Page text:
And under their careful focused scrutiny this is what they discovered: The We Are Family Foundation (partnered with folks like the Anti-Defamation League, the Disney Channel, Sesame Workshop, and other pro-homosexual groups like FedEx) have produced a video based on the 1970s hit song “We are Family.” This video will be distributed to 61,000 schools free of charge (courtesy of FedEx) and shows a collage of various cartoon characters including Barney, Winnie-the-Pooh, Clifford, Lilo and Stitch, and Bob-the-Builder (sexuality unknown). But it is the presence of SpongeBob and Patrick, perhaps holding hands as they often do, that has caught James Dobson’s attention. This video, intended to promote diversity and community-building, has apparently had a decidedly different impact. The successfully outing of the hidden gay characters that can damage the American family has prompted Lorri L. Jean, the Los Angles Gay and Lesbian Community Center’s Chief Executive Officer to respond, “If SpongeBob is gay, we want him to know he’s not alone.” Perhaps in a city as large as LA they can start a gay-straight cartoon support group?

Less than a week later, Dobson had a second opportunity to comment on the spread of homosexuality in the under ten crowd, but this time he had friends in frighteningly high places. Education Secretary Margaret Spellings, less than a week in her new office, was awake at her desk when she recognized the most glaring challenge in contemporary education — homosexuality in children’s television. Although part of the Education Department’s mandate is to promote diversity, apparently the new PBS show, Postcards from Buster, has gone too far.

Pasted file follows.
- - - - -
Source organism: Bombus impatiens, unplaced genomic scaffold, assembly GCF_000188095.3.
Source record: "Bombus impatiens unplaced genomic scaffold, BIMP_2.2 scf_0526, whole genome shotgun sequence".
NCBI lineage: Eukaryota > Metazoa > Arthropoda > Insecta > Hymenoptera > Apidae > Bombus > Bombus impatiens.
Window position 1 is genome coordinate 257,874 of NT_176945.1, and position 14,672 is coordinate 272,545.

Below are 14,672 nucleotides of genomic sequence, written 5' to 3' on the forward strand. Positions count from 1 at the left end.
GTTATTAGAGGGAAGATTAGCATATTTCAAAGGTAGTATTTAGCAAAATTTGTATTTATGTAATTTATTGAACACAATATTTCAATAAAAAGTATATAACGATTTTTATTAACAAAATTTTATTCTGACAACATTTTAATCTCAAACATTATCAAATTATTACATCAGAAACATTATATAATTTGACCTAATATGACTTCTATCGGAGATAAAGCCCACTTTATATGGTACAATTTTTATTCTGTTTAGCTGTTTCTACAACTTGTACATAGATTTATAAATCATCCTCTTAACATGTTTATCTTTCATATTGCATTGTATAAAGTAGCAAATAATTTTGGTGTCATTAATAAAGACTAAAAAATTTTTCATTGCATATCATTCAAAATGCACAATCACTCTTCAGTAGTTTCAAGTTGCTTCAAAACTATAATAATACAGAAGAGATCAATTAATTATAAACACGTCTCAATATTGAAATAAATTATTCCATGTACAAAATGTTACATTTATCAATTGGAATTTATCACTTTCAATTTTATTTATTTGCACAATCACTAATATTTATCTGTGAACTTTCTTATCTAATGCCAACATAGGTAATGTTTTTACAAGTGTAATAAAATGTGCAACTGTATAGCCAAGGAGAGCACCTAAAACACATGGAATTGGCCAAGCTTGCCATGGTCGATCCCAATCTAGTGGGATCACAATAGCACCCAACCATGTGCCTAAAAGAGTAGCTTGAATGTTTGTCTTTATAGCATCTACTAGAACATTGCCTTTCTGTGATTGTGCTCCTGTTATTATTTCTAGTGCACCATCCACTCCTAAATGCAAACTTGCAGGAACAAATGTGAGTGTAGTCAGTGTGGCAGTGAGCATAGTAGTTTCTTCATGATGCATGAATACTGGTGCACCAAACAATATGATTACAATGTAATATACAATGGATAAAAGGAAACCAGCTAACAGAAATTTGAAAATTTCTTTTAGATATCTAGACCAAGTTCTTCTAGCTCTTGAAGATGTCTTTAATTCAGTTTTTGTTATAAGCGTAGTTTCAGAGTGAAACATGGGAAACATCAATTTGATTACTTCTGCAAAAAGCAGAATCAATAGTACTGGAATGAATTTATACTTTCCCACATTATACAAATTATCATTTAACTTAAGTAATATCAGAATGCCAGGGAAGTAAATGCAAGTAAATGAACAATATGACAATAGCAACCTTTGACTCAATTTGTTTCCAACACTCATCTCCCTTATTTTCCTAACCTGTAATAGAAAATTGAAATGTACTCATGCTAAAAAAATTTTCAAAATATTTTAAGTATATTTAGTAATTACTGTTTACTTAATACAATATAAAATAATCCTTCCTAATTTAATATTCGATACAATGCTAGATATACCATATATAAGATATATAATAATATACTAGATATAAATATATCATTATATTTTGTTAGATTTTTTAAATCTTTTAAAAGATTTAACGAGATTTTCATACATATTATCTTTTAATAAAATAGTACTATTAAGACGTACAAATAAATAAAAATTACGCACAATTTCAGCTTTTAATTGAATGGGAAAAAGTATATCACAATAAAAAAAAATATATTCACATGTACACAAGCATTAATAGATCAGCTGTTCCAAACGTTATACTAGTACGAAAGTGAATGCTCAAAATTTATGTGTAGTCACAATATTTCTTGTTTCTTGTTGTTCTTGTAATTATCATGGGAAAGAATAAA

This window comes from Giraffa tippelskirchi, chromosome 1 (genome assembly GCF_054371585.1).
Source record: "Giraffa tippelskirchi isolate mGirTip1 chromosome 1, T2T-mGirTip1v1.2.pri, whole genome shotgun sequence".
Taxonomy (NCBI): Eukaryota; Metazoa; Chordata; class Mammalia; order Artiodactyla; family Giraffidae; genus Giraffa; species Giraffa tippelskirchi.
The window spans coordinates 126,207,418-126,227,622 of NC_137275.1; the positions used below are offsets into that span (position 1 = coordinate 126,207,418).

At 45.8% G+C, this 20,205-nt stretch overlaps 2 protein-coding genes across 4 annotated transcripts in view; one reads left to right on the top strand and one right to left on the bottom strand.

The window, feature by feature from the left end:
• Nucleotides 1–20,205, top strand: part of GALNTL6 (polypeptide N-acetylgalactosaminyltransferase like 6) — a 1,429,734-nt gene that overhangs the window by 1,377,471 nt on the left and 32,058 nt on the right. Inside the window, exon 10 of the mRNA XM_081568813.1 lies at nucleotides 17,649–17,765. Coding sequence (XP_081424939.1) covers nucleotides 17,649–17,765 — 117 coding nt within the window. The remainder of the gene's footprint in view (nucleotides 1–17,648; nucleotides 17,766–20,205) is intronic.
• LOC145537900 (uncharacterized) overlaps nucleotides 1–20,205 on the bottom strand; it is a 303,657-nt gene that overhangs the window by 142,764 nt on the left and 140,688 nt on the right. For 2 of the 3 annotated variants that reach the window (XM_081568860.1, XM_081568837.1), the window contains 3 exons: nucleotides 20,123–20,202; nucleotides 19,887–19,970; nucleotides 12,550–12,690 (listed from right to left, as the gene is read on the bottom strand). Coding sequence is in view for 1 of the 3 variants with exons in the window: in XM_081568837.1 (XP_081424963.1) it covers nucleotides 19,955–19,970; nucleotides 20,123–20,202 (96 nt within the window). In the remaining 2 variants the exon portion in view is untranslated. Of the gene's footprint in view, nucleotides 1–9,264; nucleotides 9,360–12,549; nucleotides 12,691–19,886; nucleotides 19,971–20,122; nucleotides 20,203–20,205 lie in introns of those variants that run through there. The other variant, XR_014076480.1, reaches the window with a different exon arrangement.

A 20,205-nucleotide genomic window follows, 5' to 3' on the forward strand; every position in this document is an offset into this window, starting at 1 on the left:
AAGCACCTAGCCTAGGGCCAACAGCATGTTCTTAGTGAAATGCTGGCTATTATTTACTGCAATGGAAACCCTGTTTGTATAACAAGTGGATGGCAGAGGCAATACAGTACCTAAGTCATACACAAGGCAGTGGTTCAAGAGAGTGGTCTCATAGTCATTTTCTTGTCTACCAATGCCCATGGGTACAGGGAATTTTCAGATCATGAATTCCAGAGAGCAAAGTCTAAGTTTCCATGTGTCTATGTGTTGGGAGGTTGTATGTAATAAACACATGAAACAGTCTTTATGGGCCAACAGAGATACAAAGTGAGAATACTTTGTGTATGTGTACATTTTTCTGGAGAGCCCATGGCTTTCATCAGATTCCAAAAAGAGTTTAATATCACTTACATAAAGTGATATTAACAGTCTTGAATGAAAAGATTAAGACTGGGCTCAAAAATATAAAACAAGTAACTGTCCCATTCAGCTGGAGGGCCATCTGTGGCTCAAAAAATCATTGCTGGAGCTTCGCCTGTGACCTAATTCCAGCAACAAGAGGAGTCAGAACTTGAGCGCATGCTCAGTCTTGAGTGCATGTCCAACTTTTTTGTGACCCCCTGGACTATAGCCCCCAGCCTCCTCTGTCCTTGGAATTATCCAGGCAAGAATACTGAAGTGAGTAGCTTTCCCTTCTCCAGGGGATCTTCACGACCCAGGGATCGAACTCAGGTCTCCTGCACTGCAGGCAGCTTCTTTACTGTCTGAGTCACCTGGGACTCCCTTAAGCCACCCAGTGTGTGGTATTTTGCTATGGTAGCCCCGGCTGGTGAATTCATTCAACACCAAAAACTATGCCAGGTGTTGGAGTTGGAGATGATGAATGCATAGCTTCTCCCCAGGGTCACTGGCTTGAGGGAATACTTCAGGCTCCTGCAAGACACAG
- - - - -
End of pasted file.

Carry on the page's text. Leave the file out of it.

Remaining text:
For those that haven’t seen Postcards from Buster, let me give you a small overview of the show. Buster is a rabbit who is traveling with his father, a pilot, around the world meeting different people. He sends his video postcards back to his friends, including Arthur, the aardvark with his own (gay-themed?) television show. In each show Buster meets different people – all real people, only Buster and his friends are cartoons — including Mormons in Utah, American Indians in Wyoming, Orthodox Jews in NYC, and Chinese-Americans in San Francisco . In each show, something about the culture of the families they visit is highlighted, like clogdancing in Kentucky, skateboarding in LA., or leather bars in San Francisco, you get the idea.

But this latest show, Sugartime!, apparently stepped over the edge. Why? Because the family in rural Vermont depicted in this episode is producing maple sugar by tapping maple trees. I mean, what kind of message is that to send children? I myself, am very cautious about the amount of sugar my children eat, so I can understand why maple sugar is dangerous and I appreciate their concern about protecting my children from overuse and abuse of sugar products.